The Sesame Workshop is reporting that long-time Sesame Street puppeteer Caroll Spinney has announced his retirement, noting that he's performed on the program since its 1969 premiere. Spinney has played the roles of Big Bird and Oscar the Grouch for nearly 50 years!
After five decades as the heart and soul of Big Bird and Oscar the Grouch, it’s impossible to entirely separate the man from the characters he so vibrantly brought to life. Big Bird visited China with Bob Hope in 1979. He’s danced with the Rockettes, and with prima ballerina Cynthia Gregory. He’s been feted with a star on the Hollywood Walk of Fame, celebrated with his likeness on a U.S. postage stamp, and named a “Living Legend” in 2000 by the Library of Congress. Performing Big Bird has taken Caroll to China, Japan, Australia, France, Germany, Canada, and the United Kingdom. He has performed on hundreds of episodes of television, starred as his big yellow avatar in the feature film Follow That Bird, and conducted symphony orchestras throughout the United States, Australia, and Canada. Spinney even met his wife of 45 years, Debra, on the Sesame Street set in 1973.
Not to worry, Big Bird and Oscar are not going anywhere. They will be played going forward by puppeteers Matt Vogel and Eric Jacobson, with Spinney's blessing.
Also, if you haven't seen the 2014 documentary about Spinney titled I Am Big Bird, I urge you to do so. It's a truly beautiful portrait of a deeply creative man who chose to live his most authentic life. Read the rest
In Canada, on October 17 of this year, it’ll be legal to use pot medicinally or for recreation, without having to worry about getting into trouble with the cops. This is great news for users of marijuana products, those looking for a legal route to selling them, and for the police, as the possession of legal dope means that they can forget about it and deal with higher priority issues. Unfortunately, not everyone’s gonna come out of this with a win: a number of cops will lose their jobs as a result of decriminalization.
From the CBC:
Earlier this month, the RCMP threw a retirement party in St. John’s, N.L., for a Labrador retriever named Luke.
As the saying goes, you can’t teach an old dog new tricks, and as cannabis legalization approaches, that puts Luke and other dogs like him out of work.
Luke, who sniffed more than five million of dollars’ worth of drugs during his time on the force, is one of 14 canines across the country who will be out of a job before October 17.
Traffic and interdiction dogs like Luke are trained to detect cannabis, but once the substance is legal, they can no longer be used to establish grounds for search in a traffic stop.
Luke and his fellow former police service pups will no doubt be trotted off to caring homes where they’ll be able to enjoy their retirement from active duty. In the meantime, the RCMP are going to have one hell of a time training new drug dogs with marijuana excluded from their nasal vocabulary. Read the rest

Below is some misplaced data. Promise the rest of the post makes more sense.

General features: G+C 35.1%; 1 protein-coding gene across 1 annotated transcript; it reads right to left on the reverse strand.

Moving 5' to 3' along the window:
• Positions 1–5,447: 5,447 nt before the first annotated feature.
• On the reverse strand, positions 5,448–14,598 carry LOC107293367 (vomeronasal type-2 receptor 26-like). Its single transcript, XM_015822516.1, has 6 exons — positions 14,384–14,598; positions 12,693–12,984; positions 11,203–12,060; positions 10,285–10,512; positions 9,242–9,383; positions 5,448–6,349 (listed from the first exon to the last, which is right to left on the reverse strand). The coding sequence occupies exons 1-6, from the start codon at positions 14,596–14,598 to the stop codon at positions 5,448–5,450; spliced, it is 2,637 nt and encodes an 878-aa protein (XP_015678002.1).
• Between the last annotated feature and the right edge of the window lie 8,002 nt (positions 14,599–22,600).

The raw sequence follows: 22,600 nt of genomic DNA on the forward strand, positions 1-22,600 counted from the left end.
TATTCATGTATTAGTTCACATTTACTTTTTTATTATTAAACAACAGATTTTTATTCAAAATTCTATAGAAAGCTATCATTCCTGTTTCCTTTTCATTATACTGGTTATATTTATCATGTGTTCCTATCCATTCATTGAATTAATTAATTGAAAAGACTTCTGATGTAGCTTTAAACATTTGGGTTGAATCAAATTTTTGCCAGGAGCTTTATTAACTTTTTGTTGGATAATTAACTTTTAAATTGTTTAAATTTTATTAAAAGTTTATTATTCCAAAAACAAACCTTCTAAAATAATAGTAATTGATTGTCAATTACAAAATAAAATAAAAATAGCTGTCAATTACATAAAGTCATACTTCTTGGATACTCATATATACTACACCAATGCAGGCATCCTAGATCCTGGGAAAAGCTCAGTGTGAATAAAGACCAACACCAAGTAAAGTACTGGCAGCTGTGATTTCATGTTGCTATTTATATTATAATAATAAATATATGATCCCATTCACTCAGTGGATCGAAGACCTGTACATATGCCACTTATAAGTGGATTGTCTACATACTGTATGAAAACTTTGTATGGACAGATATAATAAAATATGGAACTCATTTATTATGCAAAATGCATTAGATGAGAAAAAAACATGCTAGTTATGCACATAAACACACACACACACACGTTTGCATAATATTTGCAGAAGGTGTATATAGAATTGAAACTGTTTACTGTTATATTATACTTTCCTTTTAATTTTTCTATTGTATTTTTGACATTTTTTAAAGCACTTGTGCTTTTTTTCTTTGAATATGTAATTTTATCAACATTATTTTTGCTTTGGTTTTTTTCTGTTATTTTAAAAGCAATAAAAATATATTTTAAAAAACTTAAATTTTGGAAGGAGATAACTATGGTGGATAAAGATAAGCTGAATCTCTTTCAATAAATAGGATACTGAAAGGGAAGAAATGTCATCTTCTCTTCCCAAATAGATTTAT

Nudging -- the idea that a well-designed "choice architecture" can help people make free choices that are better than the ones they would make without the nudge -- has a few well-publicized success stories: the cafeteria where frontloading veggies and other healthful options gets kids to choose carrots over pizza; and the employer-side deduction for retirement savings that gets employees to put aside a little more to retire on (this insight rates a Nobel-adjacent prize*!).
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Aging Jimmy Buffett fans, aka Parrotheads, take note! Latitude Margaritavile is a new senior housing community under construction in Daytona Beach, Florida. The facility is scheduled to open in the fall and promises to "reflect Margaritaville’s authentic, 'no worries,' tropical vibe." Sounds lovely. I can just imagine my life there, nibblin' on sponge cake, watchin' the sun bake.
"A Margaritaville-Themed Retirement Community is Coming to Florida" (Mental Floss) Read the rest
Legendary animator Hayao Miyazaki "fails at retirement again," writes Amid Amidi. He's taking the helm again at Studio Ghibli to direct a new full-length feature film, Boro the Caterpillar.
The news of Miyazaki’s pending return to feature film was the subject of an entire NHK TV special that aired in Japan on Sunday: Owaranai Hito Miyazaki Hayao (The Man Who Is Not Done: Hayao Miyazaki). In the show, Miyazaki not only discussed his current project—a 12-minute CG animated short Kemushi no Boro (Boro the Caterpillar) that will debut at the Ghibli Museum in 2017—but floated plans for a follow-up feature film.
Miyazaki is 76 and evidently far from done; the infamous quote often attributed to him in the image accompanying this post is deliberately mistranslated from a more nuanced, but no less damning statement:
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Almost all Japanese animation is produced with hardly any basis taken from observing real people, you know. It’s produced by humans who can’t stand looking at other humans. And that’s why the industry is full of otaku!.